“We are in this very real economic crisis and unemployment is sky-rocketing. There’s been a very paltry government response, so people are doing whatever they can,” Hatton said. “The gig economy is one of those places where they’ve sought work and found it.”
With freelance work likely here to stay, policy changes like making affordable health insurance more widely available outside employee-sponsored plans and allowing gig workers to access unemployment (which they can do during the pandemic) could make more people comfortable with freelancing, Hatton said.
“The way we have our economy structured, most workers desire stable employment,” she said. “If we structured it a different way, workers would be more free to seek out gig work.”
Shaun McGahey, 35, of Epsom, started working in the gig economy for security. She began delivering groceries via the app Instacart in April to supplement her work as a service advisor.
“I wasn’t sure what was going to happen with my work and COVID,” she said. “I figured since I’m a fairly healthy woman, [I could do] grocery shopping for someone who didn’t feel safe.”
She knew the downsides of Instacart when she started, like the fact that pay is unpredictable. But, she liked that she could do it on her own time, without any commitment. She’s made anywhere from $75 to $550 a week with her gig work.
“While it’s not something I would depend on to provide day-to-day, I definitely feel it helped keep us sane knowing we at least had income if anything happened,” she said.
Tara Bamford, 60, lives in East Thetford, Vermont, but freelances entirely for New Hampshire-based clients. Before becoming a freelance planning consultant in 2017, Bamford worked for ten years as the planning director for the North Country Council in Littleton. Prior to that, she was the executive director of the Upper Valley Lake Sunapee Regional Planning Commission in Lebanon from 1999-2007.
When she was ready to move on from her position in Littleton, freelancing seemed like a desirable option.
“At my age, it seemed like the logical thing to do,” she said. If she were to pursue another traditional job, she would have had to move — which she wasn’t interested in — or work for one town, whereas she’d always taken a regional approach to planning. Freelancing allowed her to continue with the type of work she wanted to do.
“I feel like I’m not spread so thin, trying to do so many things, so I can give a lot of attention to each client. It feels great to be able to stay focused on one project and work when I am most productive, without regard for the clock or calendar,” she said. “That’s really rewarding.”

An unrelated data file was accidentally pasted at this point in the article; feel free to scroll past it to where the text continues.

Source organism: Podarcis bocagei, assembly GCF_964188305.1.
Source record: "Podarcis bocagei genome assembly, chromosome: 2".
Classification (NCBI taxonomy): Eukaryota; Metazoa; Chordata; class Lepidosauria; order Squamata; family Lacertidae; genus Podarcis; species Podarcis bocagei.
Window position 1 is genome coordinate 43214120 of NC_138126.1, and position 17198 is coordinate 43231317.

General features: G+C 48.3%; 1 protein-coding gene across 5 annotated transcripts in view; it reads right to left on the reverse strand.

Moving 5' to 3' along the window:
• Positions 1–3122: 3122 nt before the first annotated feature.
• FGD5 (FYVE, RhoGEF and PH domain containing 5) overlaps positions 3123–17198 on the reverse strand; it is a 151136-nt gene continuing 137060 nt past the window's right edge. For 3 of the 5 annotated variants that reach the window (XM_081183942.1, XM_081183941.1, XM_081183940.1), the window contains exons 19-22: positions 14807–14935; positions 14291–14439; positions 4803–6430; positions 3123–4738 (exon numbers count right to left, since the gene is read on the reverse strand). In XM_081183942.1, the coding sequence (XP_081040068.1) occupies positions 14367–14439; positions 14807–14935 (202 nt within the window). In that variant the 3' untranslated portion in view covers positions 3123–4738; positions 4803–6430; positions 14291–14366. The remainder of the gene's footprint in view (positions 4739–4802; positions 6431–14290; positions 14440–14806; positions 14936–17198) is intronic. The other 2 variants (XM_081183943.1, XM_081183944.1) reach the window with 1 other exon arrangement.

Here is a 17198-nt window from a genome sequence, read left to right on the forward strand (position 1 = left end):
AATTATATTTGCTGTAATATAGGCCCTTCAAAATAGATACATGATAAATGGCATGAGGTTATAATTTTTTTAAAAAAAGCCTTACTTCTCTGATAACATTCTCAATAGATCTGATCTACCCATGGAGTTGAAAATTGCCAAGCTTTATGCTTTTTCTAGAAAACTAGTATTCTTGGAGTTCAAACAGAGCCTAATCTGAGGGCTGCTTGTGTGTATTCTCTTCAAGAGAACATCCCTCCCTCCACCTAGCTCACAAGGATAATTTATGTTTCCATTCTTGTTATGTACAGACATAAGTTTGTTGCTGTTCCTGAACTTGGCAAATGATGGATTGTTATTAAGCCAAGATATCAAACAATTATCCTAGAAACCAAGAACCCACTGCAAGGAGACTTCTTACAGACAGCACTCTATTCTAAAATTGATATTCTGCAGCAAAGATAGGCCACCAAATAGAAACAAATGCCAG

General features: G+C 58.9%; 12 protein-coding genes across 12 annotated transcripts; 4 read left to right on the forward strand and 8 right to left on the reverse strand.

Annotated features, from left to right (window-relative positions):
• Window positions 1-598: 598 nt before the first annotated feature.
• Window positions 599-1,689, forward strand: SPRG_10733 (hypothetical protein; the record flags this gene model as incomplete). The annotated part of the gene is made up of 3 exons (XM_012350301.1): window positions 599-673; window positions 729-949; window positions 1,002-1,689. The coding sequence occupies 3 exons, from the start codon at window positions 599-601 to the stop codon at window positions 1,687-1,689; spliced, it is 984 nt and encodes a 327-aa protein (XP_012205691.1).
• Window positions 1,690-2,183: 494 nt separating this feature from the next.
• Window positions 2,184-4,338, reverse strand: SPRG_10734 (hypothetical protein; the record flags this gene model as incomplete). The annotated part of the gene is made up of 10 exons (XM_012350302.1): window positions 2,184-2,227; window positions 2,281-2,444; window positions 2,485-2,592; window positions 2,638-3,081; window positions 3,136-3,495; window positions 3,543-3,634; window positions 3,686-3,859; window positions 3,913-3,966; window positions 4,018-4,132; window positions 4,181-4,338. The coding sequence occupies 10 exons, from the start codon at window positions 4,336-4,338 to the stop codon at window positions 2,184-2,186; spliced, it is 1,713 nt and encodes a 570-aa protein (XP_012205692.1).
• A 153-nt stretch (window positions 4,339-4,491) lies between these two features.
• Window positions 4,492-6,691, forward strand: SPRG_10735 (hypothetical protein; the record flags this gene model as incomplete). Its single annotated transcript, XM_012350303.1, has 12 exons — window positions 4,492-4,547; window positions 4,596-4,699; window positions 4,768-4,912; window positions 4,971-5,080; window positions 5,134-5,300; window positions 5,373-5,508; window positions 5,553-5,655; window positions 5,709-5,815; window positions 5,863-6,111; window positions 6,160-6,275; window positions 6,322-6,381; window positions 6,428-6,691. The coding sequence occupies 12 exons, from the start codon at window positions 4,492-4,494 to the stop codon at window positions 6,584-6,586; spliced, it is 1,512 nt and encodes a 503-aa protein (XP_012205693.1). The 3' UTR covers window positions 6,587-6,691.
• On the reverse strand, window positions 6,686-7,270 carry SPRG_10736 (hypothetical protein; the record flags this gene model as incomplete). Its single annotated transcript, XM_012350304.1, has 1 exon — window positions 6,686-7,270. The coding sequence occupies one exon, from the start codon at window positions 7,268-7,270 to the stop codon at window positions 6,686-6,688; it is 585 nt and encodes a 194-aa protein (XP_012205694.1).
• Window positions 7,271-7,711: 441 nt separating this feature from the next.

Bamford said she nets slightly less as a freelancer than she would in a traditional job. However, she saves on driving time and costs like dog sitting, so she says her financial situation has remained about the same. Overall, “it’s been totally a positive,” she said.
Surak feels the same. Before he got into full-time freelancing he spent a year freelancing on the side while working his agency job. That allowed him to build his contacts and get a feel for the ebbs and flows of freelance work.
“A lot of the time it’s really slow for a little bit, then ten people want something done,” he said.
At first he had to convince himself — and his parents — that freelancing was a viable career option in New Hampshire.
“I don’t have the Boston or New York atmosphere, the big cities where you can find clients by throwing a rock and you hit one,” he said. “In New Hampshire, you have to market yourself more.”
Both Surak and Bamford said that their workload decreased initially during the pandemic, but has been on track with previous years over the summer and fall. Even during the pandemic and possible recession, Surak is confident in his decision to freelance.
“I find more fulfillment doing freelance than I ever did at a 9-5,” he said.
These articles are being shared by partners in The Granite State News Collaborative. For more information visit collaborativenh.org.